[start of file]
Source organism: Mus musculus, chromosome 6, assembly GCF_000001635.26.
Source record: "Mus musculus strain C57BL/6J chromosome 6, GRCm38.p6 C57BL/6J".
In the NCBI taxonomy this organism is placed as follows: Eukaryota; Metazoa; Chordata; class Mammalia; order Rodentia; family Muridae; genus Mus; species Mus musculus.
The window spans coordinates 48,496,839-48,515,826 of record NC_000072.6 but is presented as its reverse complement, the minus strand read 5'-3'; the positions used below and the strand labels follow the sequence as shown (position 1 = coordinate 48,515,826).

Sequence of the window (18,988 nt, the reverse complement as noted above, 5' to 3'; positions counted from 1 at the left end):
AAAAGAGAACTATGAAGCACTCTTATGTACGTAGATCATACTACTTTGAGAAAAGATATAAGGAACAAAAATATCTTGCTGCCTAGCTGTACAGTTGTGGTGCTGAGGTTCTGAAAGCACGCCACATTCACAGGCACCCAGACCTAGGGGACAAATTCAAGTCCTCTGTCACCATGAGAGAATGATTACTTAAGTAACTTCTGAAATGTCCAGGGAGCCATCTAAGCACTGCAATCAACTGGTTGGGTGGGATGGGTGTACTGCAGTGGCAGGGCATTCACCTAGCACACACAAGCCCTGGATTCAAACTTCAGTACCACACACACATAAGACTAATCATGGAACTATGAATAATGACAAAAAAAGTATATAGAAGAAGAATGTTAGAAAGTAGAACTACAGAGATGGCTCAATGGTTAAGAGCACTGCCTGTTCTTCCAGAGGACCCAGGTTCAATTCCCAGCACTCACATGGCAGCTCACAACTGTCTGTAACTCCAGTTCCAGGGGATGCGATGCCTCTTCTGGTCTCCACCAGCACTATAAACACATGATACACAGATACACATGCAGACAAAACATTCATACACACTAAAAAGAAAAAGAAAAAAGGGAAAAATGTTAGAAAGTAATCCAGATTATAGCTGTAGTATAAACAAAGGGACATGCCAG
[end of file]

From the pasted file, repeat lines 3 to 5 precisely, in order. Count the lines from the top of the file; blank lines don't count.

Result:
In the NCBI taxonomy this organism is placed as follows: Eukaryota; Metazoa; Chordata; class Mammalia; order Rodentia; family Muridae; genus Mus; species Mus musculus.
The window spans coordinates 48,496,839-48,515,826 of record NC_000072.6 but is presented as its reverse complement, the minus strand read 5'-3'; the positions used below and the strand labels follow the sequence as shown (position 1 = coordinate 48,515,826).

Sequence of the window (18,988 nt, the reverse complement as noted above, 5' to 3'; positions counted from 1 at the left end):